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Diabetologia. 1986 Jan;29(1):46-52.

Reduced incretin effect in type 2 (non-insulin-dependent) diabetes.

Abstract

Integrated incremental immunoreactive insulin and connecting peptide responses to an oral glucose load of 50 g and an "isoglycaemic" intravenous glucose infusion, respectively, were measured in 14 Type 2 (non-insulin-dependent) diabetic patients and 8 age- and weight-matched metabolically healthy control subjects. Differences between responses to oral and intravenous glucose administration are attributed to factors other than glucose itself (incretin effect). Despite higher glucose increases, immunoreactive insulin and connecting peptide responses after oral glucose were delayed in diabetic patients. Integrated responses were not significantly different between both groups. However, during "isoglycaemic" intravenous infusion, insulin and connecting peptide responses were greater in diabetic patients than in control subjects as a consequence of the higher glycaemic stimulus. The contribution of incretin factors to total insulin responses was 72.8 +/- 6.9% (100% = response to oral load) in control subjects and 36.0 +/- 8.8% in diabetic patients (p less than or equal to 0.05). The contribution to connecting peptide responses was 58.4 +/- 7.6% in control subjects and 7.6 +/- 14.5% (p less than or equal to 0.05) in diabetic patients. Ratios of integrated insulin to connecting peptide responses suggest a reduced (hepatic) insulin extraction in control subjects after oral as compared to intravenous glucose. This was not the case in diabetic patients. Immunoreactive gastric inhibitory polypeptide responses were not different between control subjects and diabetic patients.(ABSTRACT TRUNCATED AT 250 WORDS)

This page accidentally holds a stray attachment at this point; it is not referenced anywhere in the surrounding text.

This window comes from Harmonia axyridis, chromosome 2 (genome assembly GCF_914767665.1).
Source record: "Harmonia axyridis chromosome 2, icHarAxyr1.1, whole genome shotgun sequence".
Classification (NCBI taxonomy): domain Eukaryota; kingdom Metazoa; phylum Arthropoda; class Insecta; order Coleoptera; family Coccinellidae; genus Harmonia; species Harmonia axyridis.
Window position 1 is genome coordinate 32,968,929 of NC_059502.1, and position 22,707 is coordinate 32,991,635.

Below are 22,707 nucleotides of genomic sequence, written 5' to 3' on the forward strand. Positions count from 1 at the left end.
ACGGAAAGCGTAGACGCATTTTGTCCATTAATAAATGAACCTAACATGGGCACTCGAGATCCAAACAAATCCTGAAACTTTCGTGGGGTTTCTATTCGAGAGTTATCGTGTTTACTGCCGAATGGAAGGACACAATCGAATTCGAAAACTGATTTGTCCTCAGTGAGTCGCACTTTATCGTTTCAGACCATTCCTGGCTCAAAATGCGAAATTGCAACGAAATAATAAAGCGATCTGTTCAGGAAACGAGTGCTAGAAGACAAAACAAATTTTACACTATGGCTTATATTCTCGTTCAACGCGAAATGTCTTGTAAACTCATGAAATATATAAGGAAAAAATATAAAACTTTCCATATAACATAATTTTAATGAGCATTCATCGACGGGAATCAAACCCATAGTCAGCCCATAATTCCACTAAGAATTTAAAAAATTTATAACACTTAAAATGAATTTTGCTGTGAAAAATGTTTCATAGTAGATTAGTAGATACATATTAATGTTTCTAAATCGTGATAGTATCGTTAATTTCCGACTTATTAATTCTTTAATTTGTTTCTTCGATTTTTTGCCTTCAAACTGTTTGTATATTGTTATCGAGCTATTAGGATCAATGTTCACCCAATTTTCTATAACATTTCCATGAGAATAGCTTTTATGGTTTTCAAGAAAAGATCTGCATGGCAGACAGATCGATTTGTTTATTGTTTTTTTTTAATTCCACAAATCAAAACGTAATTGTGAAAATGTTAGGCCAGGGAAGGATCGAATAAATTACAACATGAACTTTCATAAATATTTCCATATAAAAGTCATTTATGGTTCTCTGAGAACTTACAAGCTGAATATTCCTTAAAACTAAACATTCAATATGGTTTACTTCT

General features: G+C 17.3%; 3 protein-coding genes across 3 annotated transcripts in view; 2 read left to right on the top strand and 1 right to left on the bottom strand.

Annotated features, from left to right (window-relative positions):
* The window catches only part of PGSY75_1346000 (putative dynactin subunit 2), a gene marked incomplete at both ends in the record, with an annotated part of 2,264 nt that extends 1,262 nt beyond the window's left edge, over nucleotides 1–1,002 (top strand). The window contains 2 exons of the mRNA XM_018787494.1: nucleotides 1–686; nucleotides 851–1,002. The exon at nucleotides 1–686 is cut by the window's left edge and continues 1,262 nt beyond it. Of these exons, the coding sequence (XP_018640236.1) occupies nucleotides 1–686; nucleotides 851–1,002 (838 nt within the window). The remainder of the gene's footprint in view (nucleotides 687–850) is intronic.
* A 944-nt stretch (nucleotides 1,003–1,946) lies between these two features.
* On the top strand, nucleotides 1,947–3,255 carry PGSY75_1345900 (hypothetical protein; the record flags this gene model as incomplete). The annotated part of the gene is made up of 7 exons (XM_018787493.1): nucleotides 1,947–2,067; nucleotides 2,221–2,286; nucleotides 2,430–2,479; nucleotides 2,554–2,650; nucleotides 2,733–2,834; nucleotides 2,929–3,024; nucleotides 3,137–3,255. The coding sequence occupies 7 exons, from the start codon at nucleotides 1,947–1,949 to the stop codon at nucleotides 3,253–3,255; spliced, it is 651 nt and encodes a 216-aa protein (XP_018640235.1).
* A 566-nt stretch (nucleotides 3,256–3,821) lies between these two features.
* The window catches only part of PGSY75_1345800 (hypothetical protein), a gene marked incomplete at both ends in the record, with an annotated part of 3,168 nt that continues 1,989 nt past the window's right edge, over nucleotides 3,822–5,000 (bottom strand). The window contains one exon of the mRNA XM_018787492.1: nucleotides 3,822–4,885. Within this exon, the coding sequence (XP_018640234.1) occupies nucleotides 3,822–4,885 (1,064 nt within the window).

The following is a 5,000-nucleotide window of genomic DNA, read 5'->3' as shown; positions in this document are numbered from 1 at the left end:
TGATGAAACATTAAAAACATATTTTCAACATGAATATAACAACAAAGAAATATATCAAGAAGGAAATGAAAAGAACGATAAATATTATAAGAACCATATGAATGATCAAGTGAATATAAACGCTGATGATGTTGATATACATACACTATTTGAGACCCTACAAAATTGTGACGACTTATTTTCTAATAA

PMID:
3514343
[PubMed - indexed for MEDLINE]
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